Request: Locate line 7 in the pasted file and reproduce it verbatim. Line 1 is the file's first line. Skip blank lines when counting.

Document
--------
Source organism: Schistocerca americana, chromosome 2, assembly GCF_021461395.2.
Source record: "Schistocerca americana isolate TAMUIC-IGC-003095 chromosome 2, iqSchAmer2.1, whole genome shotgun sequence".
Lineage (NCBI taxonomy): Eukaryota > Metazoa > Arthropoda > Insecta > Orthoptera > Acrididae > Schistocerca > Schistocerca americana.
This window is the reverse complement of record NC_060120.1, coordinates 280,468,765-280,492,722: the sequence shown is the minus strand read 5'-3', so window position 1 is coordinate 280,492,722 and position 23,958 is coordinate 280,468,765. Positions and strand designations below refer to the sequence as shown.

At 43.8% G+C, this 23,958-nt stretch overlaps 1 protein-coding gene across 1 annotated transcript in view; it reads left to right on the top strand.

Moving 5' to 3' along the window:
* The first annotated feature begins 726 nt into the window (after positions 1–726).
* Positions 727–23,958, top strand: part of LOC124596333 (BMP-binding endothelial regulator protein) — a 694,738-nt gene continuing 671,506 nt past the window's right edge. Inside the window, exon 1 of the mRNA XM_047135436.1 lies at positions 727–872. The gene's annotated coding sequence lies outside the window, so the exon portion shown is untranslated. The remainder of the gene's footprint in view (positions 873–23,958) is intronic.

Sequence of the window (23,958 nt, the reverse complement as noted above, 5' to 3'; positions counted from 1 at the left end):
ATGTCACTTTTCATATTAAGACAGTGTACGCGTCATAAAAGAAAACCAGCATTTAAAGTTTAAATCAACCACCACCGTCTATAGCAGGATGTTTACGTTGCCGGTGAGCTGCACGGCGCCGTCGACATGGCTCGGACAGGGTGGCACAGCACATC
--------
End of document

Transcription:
* The first annotated feature begins 726 nt into the window (after positions 1–726).